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Lisa Black

Research finds children from lower socioeconomic backgrounds less likely to swallow magnets, but require more significant treatment 

Washington, D.C.— Despite efforts to educate the general public about the dangers of high-powered magnet toys, children continue to be injured by  the small, high-powered, rare-earth balls after they swallow them or insert them into their nose or ear— even in households where parents fully understood the dangers of the toys, according to research presented during the 2023 AAP National Conference & Exhibition at the Walter E. Washington Convention Center.  

Researchers of the abstract, “Socioeconomic Disparities in Pediatric High-Powered Magnet Ingestion Epidemiology and Outcomes,” reviewed data of patients, age 21 and younger, from 2017-2019 with injuries from high-powered magnet ingestions/insertions. The data is from a retrospective cohort study with 25 U.S. children’s hospitals. Researchers previously found that these injuries are increasing despite age restrictions, warning labels, and educational public health campaigns explaining the dangers.  

“High-powered, rare-earth magnetic balls or beads are often sold as fun, stress-relieving toys, but they are among the most dangerous toys when kids eat them. It doesn't matter what the child's socioeconomic or racial background is, whether the child is being watched, or if supervising adults know the magnets are dangerous – kids still manage to eat them and many of them need surgery to fix the internal damage caused by the magnets,” said Minna Wieck, MD, BA, FAAP, assistant professor of pediatric surgery, UC Davis Children's Hospital. “The only foolproof way to make sure these injuries don't happen is to keep these types of magnets away from kids.” 

Of the 594 high-powered magnet exposures in the study, 74.3% were from higher socioeconomic backgrounds. Even though children from lower socioeconomic backgrounds are less likely to incur or seek care for a high-powered magnet exposure, the study found that those patients required more invasive procedures and surgeries, longer hospital admission, and more readmissions to save their lives.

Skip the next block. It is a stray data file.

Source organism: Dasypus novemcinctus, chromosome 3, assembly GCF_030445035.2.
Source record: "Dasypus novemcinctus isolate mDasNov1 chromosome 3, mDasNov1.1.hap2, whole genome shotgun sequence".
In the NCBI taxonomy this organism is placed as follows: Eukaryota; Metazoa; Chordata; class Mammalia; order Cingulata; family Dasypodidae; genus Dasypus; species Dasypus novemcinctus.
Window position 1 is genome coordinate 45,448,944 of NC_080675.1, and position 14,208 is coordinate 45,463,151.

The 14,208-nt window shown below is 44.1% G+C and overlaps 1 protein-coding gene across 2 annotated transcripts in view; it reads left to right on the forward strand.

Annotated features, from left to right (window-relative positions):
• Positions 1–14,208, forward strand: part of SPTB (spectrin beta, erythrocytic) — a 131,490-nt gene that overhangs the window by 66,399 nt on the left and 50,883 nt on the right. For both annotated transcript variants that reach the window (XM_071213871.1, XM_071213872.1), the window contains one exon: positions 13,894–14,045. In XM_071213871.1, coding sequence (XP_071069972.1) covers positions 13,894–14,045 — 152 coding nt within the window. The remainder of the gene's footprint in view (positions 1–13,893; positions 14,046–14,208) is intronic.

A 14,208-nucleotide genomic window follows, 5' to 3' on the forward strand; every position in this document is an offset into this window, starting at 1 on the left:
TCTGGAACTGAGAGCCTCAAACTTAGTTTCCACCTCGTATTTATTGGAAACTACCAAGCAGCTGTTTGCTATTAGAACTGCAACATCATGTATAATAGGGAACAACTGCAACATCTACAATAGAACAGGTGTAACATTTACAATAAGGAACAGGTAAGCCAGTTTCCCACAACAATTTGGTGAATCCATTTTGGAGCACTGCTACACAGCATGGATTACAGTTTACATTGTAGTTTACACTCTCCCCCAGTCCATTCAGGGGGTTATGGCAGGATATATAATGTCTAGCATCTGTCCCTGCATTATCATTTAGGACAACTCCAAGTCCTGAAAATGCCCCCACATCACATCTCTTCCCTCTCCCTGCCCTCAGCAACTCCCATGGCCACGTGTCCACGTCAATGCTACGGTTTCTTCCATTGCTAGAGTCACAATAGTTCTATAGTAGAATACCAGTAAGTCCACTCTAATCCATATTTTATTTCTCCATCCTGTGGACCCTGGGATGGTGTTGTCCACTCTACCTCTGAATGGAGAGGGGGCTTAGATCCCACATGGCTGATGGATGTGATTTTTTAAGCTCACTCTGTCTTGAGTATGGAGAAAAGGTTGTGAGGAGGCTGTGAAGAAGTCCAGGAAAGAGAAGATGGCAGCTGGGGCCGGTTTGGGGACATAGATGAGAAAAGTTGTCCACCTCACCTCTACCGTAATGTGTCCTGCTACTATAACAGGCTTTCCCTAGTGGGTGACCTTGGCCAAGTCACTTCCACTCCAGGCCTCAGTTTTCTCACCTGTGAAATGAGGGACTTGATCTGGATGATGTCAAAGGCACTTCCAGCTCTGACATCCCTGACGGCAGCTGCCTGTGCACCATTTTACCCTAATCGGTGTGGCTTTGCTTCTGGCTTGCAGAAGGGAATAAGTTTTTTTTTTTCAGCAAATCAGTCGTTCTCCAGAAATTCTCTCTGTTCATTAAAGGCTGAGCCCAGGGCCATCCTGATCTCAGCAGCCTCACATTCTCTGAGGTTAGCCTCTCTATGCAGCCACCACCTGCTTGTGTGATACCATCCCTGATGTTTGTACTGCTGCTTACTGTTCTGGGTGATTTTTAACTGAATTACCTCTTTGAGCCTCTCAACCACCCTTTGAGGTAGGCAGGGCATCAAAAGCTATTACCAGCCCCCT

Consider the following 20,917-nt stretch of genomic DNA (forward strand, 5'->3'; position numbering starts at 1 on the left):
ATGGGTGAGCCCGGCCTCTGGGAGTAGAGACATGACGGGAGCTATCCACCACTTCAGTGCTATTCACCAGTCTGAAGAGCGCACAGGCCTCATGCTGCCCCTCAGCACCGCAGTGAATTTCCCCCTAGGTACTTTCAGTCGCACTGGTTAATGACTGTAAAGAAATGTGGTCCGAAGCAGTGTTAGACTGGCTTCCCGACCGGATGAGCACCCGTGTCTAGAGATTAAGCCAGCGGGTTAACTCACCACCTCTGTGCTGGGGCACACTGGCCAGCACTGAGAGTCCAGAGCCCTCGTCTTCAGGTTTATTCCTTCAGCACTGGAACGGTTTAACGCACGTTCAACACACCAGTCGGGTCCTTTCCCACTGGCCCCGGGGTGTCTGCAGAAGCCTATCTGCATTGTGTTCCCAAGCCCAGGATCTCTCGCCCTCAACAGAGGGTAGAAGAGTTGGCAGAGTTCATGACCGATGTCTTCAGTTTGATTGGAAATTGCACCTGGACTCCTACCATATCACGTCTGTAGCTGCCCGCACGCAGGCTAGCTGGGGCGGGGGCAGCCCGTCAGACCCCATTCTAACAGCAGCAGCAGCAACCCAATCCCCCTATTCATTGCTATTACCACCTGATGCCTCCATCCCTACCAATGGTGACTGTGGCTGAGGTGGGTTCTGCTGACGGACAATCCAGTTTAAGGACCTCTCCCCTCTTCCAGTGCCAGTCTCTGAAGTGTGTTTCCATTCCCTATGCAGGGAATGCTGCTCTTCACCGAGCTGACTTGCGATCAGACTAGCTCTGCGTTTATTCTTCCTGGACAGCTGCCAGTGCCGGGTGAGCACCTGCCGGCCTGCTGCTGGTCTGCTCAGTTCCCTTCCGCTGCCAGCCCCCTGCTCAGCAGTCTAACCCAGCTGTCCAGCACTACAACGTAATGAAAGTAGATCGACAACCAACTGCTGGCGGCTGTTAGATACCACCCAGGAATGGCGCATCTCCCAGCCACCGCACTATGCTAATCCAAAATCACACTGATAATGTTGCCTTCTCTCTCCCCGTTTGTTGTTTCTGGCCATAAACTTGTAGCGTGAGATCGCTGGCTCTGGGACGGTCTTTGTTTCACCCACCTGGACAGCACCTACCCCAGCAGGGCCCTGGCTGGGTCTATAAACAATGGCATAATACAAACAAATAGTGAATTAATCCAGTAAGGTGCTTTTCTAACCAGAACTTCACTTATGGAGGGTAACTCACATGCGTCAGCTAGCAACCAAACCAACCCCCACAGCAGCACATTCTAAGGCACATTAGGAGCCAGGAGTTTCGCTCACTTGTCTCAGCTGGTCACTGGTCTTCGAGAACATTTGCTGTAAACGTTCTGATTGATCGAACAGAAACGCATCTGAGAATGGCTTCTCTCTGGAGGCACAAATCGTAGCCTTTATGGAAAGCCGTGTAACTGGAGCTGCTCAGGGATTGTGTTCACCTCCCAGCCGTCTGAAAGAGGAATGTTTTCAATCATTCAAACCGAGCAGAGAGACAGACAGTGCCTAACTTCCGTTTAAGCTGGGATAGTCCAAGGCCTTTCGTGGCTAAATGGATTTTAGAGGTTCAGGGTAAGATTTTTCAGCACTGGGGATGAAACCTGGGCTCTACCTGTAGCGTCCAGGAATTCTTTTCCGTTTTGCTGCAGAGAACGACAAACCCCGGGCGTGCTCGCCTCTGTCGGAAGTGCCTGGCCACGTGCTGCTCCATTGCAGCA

The research also found that the circumstances around the injuries were different among children from lower or higher socioeconomic backgrounds. For example, children from lower socioeconomic backgrounds were less likely to have been directly supervised by a caregiver at the time of exposure. Conversely, children from higher socioeconomic backgrounds were more likely to have parents who knew that these rare-earth, high-powered magnet toys can be dangerous when swallowed. There was no difference in the time caregivers took to seek care or the size or number of magnets children swallowed or inserted. 

"Parents almost never think their kid will ‘be so dumb as to swallow’ magnets. But kids are doing so more often, despite adult supervision and even when adults know that these magnets are potentially dangerous,” Dr. Wieck said. “Since risk is proportional to access, the safest way to prevent injuries is to remove high-powered magnets from any environment where children may be present.” 

Study author Leah K. Middelberg, MD, FAAP, is scheduled to present their research, which is below, from 3:25 - 3:32 PM Sunday Oct. 22,2023 at the Council on Injury, Violence, and Poison Prevention program. To request an interview with the authors, contact Dr. Middelberg at